“This is a 10-year transformation framework,” said Clare Martorana, the federal chief information officer, in an exclusive interview with Federal News Network. “We’re at a really important time in our community. We’ve already been working with our agency partners on many component pieces of this. But one of the great opportunities about this is with so much of the work that we are doing with our cybersecurity portfolio. We are modernizing systems. We are retiring legacy systems. The zero trust strategy is really having a material impact on the federal ecosystem, customer experience, digital experience and IT modernization are riding along with cybersecurity. You can’t separate these. Because if you’re going to modernize a system in order to put in the right security framework, you had better be designing with your users, you had better be really modernizing your entire ecosystem.”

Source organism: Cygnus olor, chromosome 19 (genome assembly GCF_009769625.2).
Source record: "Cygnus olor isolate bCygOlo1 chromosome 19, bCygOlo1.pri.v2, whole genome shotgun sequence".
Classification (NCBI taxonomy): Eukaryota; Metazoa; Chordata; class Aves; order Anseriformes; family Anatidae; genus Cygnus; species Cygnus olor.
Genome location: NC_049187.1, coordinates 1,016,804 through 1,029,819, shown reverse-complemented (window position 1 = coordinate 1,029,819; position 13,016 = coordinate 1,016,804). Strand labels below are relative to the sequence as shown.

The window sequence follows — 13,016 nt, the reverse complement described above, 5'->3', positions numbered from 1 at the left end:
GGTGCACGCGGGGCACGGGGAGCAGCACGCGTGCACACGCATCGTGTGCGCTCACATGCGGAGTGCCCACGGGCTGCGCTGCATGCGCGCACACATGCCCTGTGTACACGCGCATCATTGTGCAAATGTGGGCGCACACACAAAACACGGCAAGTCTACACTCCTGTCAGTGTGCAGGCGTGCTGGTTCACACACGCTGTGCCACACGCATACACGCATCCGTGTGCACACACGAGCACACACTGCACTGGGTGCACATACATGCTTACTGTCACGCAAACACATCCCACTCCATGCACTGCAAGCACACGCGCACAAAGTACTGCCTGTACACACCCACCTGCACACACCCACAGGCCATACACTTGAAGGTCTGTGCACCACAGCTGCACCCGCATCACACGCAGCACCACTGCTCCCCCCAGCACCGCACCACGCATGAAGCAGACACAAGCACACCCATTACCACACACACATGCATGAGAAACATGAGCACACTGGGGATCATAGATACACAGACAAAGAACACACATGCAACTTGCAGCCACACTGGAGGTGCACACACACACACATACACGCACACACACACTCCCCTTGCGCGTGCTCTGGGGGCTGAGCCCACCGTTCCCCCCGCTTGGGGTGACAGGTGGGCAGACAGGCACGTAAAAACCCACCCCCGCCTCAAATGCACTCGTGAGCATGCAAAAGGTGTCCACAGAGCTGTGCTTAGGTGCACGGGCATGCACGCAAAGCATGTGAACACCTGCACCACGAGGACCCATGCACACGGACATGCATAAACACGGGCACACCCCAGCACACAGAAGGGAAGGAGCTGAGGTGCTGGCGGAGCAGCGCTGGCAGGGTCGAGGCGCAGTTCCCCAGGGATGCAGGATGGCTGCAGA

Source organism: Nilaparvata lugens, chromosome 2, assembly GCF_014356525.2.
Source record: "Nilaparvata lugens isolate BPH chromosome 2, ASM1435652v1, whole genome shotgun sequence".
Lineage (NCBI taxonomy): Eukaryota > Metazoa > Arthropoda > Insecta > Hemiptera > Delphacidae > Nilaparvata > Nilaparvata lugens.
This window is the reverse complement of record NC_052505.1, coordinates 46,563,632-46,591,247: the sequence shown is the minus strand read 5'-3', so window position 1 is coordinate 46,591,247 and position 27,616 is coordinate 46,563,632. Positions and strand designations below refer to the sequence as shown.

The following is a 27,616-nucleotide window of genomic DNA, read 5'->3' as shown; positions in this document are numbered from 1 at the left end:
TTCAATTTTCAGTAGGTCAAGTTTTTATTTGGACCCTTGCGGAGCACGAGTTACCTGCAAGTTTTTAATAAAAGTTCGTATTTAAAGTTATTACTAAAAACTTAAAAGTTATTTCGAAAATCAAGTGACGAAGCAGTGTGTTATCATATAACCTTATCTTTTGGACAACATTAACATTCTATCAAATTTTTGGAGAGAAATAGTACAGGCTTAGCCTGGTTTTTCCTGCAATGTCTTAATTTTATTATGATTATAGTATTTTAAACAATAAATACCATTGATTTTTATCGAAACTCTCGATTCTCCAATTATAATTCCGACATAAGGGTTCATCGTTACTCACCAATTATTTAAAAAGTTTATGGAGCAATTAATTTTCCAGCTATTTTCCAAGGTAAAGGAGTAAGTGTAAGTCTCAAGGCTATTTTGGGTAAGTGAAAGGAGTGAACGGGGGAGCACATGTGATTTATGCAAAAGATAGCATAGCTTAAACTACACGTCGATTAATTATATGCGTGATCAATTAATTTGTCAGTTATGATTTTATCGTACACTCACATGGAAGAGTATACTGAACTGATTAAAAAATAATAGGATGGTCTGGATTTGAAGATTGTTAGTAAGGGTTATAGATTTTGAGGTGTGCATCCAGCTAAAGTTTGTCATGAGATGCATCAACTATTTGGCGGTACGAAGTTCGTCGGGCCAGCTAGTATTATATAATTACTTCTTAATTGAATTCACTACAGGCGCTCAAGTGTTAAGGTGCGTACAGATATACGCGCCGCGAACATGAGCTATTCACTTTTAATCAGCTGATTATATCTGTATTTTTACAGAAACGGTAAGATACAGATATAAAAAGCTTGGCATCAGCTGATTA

OMB’s goal with the guidance is to drive the concept of “digital by default.”
And despite the goals of the E-Government Act of 2003, four separate and distinct OMB policies focused on agency websites, starting in 2004, a digital management strategy in 2012 and including a 2016 digital services memo and playbook, agencies have struggled to keep up with the standards and changing expectations of citizen and businesses.
The 21st Century IDEA Act, sponsored by Rep. Ro Khanna (D-Calif.) was supposed to help close the gaps. But delays in issuing the guidance through two administrations meant agency progress has been uneven.
45% of federal websites are not mobile friendly;